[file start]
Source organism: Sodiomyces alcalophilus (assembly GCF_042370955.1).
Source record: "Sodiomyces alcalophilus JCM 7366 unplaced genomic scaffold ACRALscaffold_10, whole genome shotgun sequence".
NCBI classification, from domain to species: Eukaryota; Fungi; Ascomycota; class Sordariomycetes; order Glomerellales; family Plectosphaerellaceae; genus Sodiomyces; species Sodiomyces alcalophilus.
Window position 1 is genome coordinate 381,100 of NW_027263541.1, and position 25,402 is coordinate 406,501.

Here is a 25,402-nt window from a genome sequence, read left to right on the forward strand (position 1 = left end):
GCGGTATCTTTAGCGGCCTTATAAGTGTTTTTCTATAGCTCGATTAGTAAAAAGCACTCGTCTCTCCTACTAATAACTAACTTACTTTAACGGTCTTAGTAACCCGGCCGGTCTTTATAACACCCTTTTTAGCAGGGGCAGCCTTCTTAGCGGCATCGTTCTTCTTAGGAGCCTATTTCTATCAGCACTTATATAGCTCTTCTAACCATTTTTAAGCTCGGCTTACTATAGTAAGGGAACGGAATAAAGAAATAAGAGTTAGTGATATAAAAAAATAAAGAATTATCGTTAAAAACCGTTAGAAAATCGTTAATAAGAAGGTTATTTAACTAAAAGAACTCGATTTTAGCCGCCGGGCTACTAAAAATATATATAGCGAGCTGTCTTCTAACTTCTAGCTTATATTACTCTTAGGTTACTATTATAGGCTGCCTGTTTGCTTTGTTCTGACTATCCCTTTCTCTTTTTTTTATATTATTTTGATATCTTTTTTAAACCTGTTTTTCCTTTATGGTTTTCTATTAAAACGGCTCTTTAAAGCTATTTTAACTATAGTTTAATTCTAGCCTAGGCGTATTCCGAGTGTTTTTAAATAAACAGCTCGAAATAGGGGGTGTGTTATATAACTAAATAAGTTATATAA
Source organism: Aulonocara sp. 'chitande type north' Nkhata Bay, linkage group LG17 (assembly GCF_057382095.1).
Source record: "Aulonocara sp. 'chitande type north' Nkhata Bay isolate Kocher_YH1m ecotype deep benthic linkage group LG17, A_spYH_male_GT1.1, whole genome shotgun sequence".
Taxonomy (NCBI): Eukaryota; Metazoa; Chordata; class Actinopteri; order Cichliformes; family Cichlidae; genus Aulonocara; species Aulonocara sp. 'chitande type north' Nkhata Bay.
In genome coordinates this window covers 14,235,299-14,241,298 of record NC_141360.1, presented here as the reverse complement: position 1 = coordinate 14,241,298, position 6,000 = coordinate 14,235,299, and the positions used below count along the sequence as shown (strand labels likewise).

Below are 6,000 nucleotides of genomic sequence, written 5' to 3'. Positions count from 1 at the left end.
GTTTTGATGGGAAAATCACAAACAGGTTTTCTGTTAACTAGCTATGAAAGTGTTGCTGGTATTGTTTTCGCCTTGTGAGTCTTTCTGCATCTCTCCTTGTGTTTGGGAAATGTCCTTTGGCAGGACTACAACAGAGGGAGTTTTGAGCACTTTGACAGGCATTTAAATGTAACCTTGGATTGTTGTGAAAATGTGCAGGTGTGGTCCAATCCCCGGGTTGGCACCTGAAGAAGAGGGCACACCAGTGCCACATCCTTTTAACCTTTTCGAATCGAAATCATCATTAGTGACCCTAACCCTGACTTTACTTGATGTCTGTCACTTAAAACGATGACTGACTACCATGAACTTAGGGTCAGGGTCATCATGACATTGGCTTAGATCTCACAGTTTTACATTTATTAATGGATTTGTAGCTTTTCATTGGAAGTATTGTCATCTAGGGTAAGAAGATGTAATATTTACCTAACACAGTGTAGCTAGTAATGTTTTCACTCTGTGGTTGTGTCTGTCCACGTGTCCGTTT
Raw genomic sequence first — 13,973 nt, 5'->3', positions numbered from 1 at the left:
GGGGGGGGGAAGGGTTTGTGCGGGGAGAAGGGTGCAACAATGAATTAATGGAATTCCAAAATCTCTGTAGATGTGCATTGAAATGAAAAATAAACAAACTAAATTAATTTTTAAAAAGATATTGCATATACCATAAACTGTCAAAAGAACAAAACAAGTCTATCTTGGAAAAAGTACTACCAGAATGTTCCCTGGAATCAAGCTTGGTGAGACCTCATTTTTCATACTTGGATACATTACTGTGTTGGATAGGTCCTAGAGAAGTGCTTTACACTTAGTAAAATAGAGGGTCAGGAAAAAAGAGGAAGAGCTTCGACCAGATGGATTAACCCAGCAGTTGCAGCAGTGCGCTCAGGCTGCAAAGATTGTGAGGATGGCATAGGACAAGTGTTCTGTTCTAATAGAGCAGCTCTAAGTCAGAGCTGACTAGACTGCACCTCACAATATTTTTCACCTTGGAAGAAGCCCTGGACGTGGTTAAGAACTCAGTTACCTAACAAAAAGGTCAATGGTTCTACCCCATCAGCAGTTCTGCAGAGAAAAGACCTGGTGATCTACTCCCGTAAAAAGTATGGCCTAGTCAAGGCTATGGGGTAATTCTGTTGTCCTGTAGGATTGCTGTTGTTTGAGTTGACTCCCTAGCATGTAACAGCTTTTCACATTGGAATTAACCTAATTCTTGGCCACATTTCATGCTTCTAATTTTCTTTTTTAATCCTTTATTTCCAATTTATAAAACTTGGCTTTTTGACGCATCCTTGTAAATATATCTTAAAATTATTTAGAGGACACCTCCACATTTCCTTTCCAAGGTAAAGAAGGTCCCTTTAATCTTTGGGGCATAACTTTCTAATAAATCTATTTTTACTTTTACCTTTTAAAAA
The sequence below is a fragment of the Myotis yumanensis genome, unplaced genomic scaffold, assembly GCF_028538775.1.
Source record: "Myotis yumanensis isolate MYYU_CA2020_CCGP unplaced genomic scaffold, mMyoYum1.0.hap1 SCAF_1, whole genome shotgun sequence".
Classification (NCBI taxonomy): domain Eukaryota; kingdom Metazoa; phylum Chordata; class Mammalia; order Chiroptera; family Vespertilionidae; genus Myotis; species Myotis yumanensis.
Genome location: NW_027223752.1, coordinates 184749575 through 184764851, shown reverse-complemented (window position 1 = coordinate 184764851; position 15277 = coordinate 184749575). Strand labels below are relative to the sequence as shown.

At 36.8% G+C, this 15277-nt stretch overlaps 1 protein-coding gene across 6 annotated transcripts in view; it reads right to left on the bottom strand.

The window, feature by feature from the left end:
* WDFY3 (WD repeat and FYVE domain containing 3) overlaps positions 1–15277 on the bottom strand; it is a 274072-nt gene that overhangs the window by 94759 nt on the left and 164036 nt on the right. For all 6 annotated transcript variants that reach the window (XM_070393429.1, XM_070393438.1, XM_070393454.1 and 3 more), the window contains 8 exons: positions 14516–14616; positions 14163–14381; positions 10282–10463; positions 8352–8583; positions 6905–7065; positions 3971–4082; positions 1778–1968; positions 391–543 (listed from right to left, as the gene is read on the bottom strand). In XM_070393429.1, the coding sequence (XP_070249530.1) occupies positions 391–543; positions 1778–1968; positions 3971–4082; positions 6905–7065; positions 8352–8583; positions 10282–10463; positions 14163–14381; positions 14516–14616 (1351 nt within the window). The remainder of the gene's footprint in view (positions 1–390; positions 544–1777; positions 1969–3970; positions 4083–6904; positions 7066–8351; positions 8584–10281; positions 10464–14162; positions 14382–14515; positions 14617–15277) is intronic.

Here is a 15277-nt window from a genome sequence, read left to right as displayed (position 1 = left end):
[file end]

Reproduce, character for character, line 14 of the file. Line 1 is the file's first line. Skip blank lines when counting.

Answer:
GGGGGGGGGAAGGGTTTGTGCGGGGAGAAGGGTGCAACAATGAATTAATGGAATTCCAAAATCTCTGTAGATGTGCATTGAAATGAAAAATAAACAAACTAAATTAATTTTTAAAAAGATATTGCATATACCATAAACTGTCAAAAGAACAAAACAAGTCTATCTTGGAAAAAGTACTACCAGAATGTTCCCTGGAATCAAGCTTGGTGAGACCTCATTTTTCATACTTGGATACATTACTGTGTTGGATAGGTCCTAGAGAAGTGCTTTACACTTAGTAAAATAGAGGGTCAGGAAAAAAGAGGAAGAGCTTCGACCAGATGGATTAACCCAGCAGTTGCAGCAGTGCGCTCAGGCTGCAAAGATTGTGAGGATGGCATAGGACAAGTGTTCTGTTCTAATAGAGCAGCTCTAAGTCAGAGCTGACTAGACTGCACCTCACAATATTTTTCACCTTGGAAGAAGCCCTGGACGTGGTTAAGAACTCAGTTACCTAACAAAAAGGTCAATGGTTCTACCCCATCAGCAGTTCTGCAGAGAAAAGACCTGGTGATCTACTCCCGTAAAAAGTATGGCCTAGTCAAGGCTATGGGGTAATTCTGTTGTCCTGTAGGATTGCTGTTGTTTGAGTTGACTCCCTAGCATGTAACAGCTTTTCACATTGGAATTAACCTAATTCTTGGCCACATTTCATGCTTCTAATTTTCTTTTTTAATCCTTTATTTCCAATTTATAAAACTTGGCTTTTTGACGCATCCTTGTAAATATATCTTAAAATTATTTAGAGGACACCTCCACATTTCCTTTCCAAGGTAAAGAAGGTCCCTTTAATCTTTGGGGCATAACTTTCTAATAAATCTATTTTTACTTTTACCTTTTAAAAA